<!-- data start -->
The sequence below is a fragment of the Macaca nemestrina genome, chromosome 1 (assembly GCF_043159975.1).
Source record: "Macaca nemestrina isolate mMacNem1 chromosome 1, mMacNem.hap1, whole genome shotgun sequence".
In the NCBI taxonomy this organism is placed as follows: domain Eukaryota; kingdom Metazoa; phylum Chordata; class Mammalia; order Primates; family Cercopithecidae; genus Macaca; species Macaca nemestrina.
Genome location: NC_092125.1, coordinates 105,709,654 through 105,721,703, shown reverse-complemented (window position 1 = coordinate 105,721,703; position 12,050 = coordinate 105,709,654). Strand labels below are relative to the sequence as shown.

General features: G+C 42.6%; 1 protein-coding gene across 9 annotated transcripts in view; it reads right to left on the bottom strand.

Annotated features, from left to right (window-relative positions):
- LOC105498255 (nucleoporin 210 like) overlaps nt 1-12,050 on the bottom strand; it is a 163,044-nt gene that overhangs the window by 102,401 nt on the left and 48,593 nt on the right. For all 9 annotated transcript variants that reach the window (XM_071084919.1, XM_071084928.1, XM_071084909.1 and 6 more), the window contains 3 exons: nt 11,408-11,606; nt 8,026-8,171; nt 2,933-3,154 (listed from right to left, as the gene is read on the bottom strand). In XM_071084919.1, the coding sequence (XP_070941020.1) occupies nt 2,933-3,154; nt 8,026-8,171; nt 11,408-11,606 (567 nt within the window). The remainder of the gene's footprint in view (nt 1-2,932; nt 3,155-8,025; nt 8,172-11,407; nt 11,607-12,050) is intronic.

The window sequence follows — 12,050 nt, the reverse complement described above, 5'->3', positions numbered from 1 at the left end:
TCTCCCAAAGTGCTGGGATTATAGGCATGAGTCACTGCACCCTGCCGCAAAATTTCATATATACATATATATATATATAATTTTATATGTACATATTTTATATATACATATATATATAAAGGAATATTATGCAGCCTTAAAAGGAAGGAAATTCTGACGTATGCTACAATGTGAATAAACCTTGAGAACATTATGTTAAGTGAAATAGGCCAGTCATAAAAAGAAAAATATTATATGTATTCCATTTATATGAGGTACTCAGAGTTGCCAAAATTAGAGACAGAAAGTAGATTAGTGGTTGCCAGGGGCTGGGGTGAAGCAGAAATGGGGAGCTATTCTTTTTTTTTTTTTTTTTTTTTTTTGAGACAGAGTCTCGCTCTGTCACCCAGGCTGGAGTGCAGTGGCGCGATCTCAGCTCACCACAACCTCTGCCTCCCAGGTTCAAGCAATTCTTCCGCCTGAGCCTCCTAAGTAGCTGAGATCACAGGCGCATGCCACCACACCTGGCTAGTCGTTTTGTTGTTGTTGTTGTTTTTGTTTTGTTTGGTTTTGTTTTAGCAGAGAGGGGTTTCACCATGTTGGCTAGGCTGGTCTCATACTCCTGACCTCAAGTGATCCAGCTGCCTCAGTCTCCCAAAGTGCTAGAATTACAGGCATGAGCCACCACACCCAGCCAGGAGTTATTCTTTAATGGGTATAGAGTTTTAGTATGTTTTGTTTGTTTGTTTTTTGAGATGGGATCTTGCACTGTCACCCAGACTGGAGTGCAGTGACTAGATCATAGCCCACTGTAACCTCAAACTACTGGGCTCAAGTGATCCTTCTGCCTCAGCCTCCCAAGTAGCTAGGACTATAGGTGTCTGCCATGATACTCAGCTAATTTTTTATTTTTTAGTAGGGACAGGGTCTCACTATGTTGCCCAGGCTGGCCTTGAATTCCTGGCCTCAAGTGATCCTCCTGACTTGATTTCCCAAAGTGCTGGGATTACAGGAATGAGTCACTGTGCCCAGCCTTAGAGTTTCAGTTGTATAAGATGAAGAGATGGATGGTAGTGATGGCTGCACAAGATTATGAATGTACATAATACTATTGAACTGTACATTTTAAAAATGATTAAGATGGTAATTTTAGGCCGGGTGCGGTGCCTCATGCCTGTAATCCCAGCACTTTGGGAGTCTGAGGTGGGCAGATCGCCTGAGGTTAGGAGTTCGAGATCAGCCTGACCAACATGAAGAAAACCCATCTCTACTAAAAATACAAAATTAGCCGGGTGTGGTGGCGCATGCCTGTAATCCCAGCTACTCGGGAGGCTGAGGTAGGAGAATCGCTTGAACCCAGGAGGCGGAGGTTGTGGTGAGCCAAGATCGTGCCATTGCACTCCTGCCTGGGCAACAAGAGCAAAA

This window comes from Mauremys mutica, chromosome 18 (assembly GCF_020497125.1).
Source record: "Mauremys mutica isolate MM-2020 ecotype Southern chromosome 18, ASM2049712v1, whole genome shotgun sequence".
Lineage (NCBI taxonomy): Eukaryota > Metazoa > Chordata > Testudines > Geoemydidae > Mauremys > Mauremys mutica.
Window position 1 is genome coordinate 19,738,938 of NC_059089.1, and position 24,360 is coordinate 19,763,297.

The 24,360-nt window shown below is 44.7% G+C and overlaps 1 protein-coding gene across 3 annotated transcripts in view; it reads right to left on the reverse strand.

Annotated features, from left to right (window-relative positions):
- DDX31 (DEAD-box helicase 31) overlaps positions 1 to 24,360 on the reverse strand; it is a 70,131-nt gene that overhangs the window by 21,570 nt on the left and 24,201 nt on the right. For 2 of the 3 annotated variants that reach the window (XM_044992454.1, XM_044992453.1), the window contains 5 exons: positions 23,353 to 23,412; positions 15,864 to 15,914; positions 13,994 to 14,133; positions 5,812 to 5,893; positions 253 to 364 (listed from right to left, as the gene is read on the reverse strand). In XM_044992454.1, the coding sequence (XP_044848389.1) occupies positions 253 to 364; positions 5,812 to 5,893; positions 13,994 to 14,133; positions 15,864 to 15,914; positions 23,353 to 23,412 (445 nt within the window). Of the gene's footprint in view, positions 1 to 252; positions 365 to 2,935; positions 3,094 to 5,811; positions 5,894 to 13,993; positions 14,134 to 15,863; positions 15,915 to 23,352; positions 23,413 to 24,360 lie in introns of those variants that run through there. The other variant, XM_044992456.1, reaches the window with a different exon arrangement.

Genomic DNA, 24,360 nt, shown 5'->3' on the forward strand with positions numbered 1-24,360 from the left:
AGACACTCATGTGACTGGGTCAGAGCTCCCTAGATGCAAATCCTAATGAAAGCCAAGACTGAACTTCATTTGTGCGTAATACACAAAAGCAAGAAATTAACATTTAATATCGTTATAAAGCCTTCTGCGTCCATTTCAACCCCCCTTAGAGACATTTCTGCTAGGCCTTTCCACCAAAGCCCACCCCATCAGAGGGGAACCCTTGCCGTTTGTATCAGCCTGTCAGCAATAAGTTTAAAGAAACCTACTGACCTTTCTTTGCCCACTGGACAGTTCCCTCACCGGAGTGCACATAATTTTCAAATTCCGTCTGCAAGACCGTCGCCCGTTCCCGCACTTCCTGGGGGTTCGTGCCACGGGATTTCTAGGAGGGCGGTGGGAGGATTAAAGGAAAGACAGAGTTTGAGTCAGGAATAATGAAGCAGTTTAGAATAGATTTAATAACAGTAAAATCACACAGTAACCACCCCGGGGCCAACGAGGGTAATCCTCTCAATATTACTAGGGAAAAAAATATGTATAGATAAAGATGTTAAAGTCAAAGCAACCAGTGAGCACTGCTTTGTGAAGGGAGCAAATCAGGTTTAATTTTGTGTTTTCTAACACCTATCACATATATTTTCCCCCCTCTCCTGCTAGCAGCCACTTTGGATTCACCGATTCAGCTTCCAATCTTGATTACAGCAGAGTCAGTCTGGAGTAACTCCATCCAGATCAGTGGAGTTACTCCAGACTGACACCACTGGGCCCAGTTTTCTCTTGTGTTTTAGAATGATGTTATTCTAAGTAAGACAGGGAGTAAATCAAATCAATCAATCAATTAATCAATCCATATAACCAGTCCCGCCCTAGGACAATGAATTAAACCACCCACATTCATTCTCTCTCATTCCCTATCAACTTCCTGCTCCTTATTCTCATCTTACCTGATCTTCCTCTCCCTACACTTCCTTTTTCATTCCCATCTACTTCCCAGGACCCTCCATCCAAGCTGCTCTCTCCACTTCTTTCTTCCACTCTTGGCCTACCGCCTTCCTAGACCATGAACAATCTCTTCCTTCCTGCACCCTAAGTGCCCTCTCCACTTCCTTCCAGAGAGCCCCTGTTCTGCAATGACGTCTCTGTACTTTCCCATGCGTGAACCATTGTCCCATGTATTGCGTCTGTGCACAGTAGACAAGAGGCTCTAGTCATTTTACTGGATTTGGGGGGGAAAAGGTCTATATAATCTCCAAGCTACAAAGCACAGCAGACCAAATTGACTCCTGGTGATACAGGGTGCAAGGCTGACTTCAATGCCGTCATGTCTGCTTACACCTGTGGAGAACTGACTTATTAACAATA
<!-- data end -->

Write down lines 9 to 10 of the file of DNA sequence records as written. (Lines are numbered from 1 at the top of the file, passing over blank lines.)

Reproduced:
TCTCCCAAAGTGCTGGGATTATAGGCATGAGTCACTGCACCCTGCCGCAAAATTTCATATATACATATATATATATATAATTTTATATGTACATATTTTATATATACATATATATATAAAGGAATATTATGCAGCCTTAAAAGGAAGGAAATTCTGACGTATGCTACAATGTGAATAAACCTTGAGAACATTATGTTAAGTGAAATAGGCCAGTCATAAAAAGAAAAATATTATATGTATTCCATTTATATGAGGTACTCAGAGTTGCCAAAATTAGAGACAGAAAGTAGATTAGTGGTTGCCAGGGGCTGGGGTGAAGCAGAAATGGGGAGCTATTCTTTTTTTTTTTTTTTTTTTTTTTTGAGACAGAGTCTCGCTCTGTCACCCAGGCTGGAGTGCAGTGGCGCGATCTCAGCTCACCACAACCTCTGCCTCCCAGGTTCAAGCAATTCTTCCGCCTGAGCCTCCTAAGTAGCTGAGATCACAGGCGCATGCCACCACACCTGGCTAGTCGTTTTGTTGTTGTTGTTGTTTTTGTTTTGTTTGGTTTTGTTTTAGCAGAGAGGGGTTTCACCATGTTGGCTAGGCTGGTCTCATACTCCTGACCTCAAGTGATCCAGCTGCCTCAGTCTCCCAAAGTGCTAGAATTACAGGCATGAGCCACCACACCCAGCCAGGAGTTATTCTTTAATGGGTATAGAGTTTTAGTATGTTTTGTTTGTTTGTTTTTTGAGATGGGATCTTGCACTGTCACCCAGACTGGAGTGCAGTGACTAGATCATAGCCCACTGTAACCTCAAACTACTGGGCTCAAGTGATCCTTCTGCCTCAGCCTCCCAAGTAGCTAGGACTATAGGTGTCTGCCATGATACTCAGCTAATTTTTTATTTTTTAGTAGGGACAGGGTCTCACTATGTTGCCCAGGCTGGCCTTGAATTCCTGGCCTCAAGTGATCCTCCTGACTTGATTTCCCAAAGTGCTGGGATTACAGGAATGAGTCACTGTGCCCAGCCTTAGAGTTTCAGTTGTATAAGATGAAGAGATGGATGGTAGTGATGGCTGCACAAGATTATGAATGTACATAATACTATTGAACTGTACATTTTAAAAATGATTAAGATGGTAATTTTAGGCCGGGTGCGGTGCCTCATGCCTGTAATCCCAGCACTTTGGGAGTCTGAGGTGGGCAGATCGCCTGAGGTTAGGAGTTCGAGATCAGCCTGACCAACATGAAGAAAACCCATCTCTACTAAAAATACAAAATTAGCCGGGTGTGGTGGCGCATGCCTGTAATCCCAGCTACTCGGGAGGCTGAGGTAGGAGAATCGCTTGAACCCAGGAGGCGGAGGTTGTGGTGAGCCAAGATCGTGCCATTGCACTCCTGCCTGGGCAACAAGAGCAAAA

This window comes from Mauremys mutica, chromosome 18 (assembly GCF_020497125.1).